Statements made in this release that are not statements of historical or current facts are "forward-looking statements" within the meaning of the Private Securities Litigation Reform Act of 1995. Forward-looking statements may involve known and unknown risks, uncertainties and other factors that may cause the actual results, performance or achievements of Corindus to be materially different from historical results or from any future results or projections expressed or implied by such forward-looking statements. Accordingly, readers should not place undue reliance on any forward looking statements. In addition to statements that explicitly describe such risks and uncertainties, readers are urged to consider statements in the conditional or future tenses or that includes terms such as "believes," "belief," "expects," "estimates," "intends," "anticipates" or "plans" to be uncertain and forward-looking. Forward-looking statements may include comments as to Corindus’ beliefs and expectations as to future events and trends affecting its business and are necessarily subject to uncertainties, many of which are outside Corindus’ control. Examples of such statements include statements that:
- Corindus will co-sponsor courses with Medtronic designed to familiarize participants with the operations and capabilities of robotic-assisted PCI using the CorPath GRX System and to instruct physicians on the benefits of transradial access and the products available that are specifically designed to support transradial procedures;
- the first-of-its-kind course series will be a highly effective tool for educating forward-looking physicians interested in expanding their transradial skills and adopting robotics into their practice, and who will leave the program understanding the complexity of procedures that can be completed with this method and how it can positively impact their patients and institutions; and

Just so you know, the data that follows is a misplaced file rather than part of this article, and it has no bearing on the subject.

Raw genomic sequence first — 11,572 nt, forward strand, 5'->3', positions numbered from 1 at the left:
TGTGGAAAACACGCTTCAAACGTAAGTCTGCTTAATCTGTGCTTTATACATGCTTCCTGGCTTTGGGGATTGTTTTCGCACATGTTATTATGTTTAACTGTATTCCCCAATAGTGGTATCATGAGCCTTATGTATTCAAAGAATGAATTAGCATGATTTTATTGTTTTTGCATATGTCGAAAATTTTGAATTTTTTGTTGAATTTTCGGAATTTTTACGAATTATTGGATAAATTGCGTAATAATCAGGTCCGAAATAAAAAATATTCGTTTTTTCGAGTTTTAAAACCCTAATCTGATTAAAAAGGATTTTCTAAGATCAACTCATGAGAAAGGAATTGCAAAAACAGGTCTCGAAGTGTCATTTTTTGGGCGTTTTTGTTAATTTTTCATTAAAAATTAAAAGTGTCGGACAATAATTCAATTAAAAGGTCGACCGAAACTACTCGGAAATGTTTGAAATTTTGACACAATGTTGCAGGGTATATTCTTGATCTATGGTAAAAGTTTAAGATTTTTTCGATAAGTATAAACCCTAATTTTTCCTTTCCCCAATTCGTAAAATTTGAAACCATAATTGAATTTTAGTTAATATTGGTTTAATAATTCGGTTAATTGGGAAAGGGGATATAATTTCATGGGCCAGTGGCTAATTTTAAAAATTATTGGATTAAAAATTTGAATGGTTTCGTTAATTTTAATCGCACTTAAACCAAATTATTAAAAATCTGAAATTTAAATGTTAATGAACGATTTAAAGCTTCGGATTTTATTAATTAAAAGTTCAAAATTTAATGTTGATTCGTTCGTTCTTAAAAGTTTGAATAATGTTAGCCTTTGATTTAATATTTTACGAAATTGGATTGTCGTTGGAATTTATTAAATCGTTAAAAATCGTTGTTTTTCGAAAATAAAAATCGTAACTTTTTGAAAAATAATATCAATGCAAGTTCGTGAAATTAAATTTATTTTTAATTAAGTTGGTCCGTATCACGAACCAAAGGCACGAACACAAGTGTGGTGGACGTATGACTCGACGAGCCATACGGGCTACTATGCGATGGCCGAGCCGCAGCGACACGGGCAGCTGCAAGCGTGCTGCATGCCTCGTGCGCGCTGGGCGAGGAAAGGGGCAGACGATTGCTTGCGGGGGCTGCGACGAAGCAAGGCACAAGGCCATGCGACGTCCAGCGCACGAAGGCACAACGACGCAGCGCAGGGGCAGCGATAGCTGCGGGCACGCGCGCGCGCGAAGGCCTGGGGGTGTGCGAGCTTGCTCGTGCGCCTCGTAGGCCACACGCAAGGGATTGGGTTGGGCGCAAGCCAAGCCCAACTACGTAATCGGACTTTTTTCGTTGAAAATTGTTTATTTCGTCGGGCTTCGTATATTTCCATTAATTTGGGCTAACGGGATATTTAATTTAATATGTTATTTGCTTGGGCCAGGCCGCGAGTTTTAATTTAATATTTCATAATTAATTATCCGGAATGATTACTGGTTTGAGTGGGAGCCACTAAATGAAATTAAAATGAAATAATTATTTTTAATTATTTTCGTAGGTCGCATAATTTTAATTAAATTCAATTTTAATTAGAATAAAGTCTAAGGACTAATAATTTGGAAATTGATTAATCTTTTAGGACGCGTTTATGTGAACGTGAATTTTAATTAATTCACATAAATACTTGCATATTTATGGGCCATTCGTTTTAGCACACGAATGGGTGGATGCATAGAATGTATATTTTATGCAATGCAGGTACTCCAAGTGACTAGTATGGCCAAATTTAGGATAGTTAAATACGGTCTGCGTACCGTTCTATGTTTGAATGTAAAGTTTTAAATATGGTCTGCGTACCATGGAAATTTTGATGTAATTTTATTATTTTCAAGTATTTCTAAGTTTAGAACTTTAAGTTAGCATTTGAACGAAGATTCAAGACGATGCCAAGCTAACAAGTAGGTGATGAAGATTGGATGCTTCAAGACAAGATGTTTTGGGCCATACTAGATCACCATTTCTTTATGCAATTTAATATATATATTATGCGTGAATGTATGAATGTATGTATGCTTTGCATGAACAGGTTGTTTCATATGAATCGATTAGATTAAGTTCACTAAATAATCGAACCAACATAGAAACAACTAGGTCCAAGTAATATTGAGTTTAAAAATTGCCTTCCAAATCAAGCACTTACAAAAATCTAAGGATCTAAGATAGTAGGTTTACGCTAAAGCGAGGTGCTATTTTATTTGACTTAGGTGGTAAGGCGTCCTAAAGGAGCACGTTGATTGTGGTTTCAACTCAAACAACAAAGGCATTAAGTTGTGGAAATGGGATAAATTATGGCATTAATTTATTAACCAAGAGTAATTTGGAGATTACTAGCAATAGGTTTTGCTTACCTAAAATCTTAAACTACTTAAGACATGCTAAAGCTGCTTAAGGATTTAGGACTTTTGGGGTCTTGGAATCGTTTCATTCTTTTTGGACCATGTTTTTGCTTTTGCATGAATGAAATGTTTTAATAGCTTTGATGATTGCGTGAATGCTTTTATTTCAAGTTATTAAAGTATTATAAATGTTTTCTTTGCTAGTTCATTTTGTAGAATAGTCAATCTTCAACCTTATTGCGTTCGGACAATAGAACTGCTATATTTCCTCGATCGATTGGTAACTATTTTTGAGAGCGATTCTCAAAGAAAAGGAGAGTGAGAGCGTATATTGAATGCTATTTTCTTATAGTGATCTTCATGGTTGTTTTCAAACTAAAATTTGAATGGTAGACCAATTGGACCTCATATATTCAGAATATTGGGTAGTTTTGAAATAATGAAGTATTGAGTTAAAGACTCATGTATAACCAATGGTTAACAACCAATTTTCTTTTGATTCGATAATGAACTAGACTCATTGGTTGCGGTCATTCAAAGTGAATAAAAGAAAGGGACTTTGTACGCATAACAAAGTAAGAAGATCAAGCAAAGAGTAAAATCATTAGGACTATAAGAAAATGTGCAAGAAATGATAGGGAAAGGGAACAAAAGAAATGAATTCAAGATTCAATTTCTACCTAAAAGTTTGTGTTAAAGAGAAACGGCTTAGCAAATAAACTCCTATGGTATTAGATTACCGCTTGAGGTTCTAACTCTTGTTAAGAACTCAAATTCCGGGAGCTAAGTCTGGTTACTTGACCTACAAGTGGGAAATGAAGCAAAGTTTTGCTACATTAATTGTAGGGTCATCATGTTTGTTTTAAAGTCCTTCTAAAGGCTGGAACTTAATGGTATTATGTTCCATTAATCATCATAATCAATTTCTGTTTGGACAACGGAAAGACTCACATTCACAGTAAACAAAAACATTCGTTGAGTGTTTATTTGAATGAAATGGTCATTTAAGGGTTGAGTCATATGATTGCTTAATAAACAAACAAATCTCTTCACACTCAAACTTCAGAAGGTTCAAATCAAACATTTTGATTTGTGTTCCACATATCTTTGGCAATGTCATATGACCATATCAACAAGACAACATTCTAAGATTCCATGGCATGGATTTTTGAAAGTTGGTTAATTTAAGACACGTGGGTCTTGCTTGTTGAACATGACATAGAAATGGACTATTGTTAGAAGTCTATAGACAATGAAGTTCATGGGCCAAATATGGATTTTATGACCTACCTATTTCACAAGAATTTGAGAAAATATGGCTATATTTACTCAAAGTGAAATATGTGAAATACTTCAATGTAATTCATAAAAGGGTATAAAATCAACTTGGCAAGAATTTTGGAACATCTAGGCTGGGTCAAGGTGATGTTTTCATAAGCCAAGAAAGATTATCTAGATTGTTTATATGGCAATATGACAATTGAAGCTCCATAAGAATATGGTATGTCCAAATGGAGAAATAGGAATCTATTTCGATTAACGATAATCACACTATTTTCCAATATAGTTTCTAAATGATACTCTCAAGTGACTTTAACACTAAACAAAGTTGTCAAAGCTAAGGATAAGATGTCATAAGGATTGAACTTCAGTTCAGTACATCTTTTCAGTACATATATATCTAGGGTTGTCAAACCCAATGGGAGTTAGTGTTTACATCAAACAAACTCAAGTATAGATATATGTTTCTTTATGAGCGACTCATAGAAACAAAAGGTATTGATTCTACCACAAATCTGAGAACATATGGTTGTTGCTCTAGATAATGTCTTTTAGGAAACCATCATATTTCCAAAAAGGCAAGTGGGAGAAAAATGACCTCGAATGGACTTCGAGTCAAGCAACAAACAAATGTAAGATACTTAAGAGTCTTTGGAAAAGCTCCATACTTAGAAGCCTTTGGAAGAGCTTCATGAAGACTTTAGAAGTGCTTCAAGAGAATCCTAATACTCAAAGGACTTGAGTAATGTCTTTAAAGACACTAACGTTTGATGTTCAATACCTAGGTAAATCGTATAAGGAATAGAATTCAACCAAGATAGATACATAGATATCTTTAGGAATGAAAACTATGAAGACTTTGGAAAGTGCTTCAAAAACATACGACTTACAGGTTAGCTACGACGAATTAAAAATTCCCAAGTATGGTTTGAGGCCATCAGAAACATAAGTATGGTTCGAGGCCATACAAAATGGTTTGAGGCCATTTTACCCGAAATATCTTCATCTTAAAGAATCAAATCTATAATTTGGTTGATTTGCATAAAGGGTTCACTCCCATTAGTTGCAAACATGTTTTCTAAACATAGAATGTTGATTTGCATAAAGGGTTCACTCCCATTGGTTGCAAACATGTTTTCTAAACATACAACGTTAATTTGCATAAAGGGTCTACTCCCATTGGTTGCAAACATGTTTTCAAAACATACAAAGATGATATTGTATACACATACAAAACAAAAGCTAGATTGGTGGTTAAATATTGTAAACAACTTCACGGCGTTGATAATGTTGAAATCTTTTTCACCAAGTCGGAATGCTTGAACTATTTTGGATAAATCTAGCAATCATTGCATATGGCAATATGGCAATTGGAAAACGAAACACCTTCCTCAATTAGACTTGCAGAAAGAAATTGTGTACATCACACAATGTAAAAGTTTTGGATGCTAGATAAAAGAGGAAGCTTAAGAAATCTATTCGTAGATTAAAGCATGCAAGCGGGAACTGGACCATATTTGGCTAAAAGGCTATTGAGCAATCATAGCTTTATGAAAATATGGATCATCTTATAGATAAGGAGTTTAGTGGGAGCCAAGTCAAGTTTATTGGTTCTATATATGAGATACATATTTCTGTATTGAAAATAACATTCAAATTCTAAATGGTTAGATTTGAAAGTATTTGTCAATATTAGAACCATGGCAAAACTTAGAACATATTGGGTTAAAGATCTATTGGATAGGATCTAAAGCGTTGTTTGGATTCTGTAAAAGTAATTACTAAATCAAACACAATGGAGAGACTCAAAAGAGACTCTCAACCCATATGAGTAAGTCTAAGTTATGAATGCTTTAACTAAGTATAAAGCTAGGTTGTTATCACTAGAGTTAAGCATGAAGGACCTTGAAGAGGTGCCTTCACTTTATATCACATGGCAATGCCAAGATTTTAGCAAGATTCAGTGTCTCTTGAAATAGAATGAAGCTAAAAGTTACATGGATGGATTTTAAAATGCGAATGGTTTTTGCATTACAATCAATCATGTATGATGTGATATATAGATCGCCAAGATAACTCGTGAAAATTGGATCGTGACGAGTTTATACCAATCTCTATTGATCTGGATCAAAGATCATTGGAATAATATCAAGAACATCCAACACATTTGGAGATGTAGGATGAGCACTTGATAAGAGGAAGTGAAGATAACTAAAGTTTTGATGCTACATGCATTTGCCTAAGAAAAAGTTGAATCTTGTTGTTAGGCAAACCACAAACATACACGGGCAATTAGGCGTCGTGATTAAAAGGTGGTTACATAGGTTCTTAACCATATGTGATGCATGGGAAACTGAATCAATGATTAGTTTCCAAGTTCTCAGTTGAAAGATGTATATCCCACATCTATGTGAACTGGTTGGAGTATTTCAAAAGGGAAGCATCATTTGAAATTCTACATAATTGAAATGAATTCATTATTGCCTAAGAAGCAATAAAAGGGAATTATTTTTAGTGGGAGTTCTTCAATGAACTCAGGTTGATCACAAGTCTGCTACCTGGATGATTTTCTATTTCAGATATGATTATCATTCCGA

- Corindus believes that this synergy of technology and best-in-class care is transforming outcomes for cardiovascular patients while maximizing the benefits of this value-based care model for hospitals.
Important factors that could cause actual results to differ materially from those indicated by such forward-looking statements are described in the sections titled "Risk Factors" in the company's filings with the Securities and Exchange Commission, including its most recent Annual Report on Form 10-K and Quarterly Reports on Form 10-Q, as well as reports on Form 8-K, including, but not limited to the following: the rate of adoption of our CorPath System and the rate of use of our cassettes; risks associated with market acceptance, including pricing and reimbursement; our ability to enforce our intellectual property rights; our need for additional funds to support our operations; our ability to manage expenses and cash flow; factors relating to engineering, regulatory, manufacturing, sales and customer service challenges; potential safety and regulatory issues that could slow or suspend our sales; and the effect of credit, financial and economic conditions on capital spending by our potential customers. Forward looking statements speak only as of the date they are made. Corindus undertakes no obligation to publicly update or revise any forward-looking statements, whether as a result of new information, future events or otherwise that occur after that date. More information is available on Corindus' website at http://www.corindus.com.
- Ferrante G, et al. Radial versus Femoral Access for Coronary Interventions Across the Entire Spectrum of Patients With Coronary Artery Disease A Meta-Analysis of Randomized Trials. JACC Cardiovascular Interventions. Jul 2016, 9 (14) 1419-1434; DOI: 10.1016/j.jcin.2016.04.014
- Bertrand O, et al. Comparison of transradial and femoral approaches for percutaneous coronary interventions: a systematic review and hierarchical Bayesian meta-analysis. Am. Heart J. 2012 April;163 (4) 632-48.
- Pasley T, et al. Left Radial Versus Femoral Access for Coronary Angiography in Post-Coronary Artery Bypass Graft Surgery Patients. J Invasive Cardiol. 2016 Mar;28(3):81-4.5
- Sciahbasi A. Transradial approach (left vs right) and procedural times during percutaneous coronary procedures: TALENT study. Am Heart J. 2011 Jan;161(1):172-9. doi: 10.1016/j.ahj.2010.10.003.
- Campbell PT, et al. The Impact of Precise Robotic Lesion Length Measurement on Stent Length Selection: Ramification for stent savings. Cardiovasc Revasc Med. 2015; piii:S1553-8389.
- Finn AV, Kolodgie FD, Harned J, et. al. Differential response of delayed healing and persistent inflammation at sites of overlapping sirolimus- or paclitaxel-eluting stents. Circulation. 2005;112:270-278.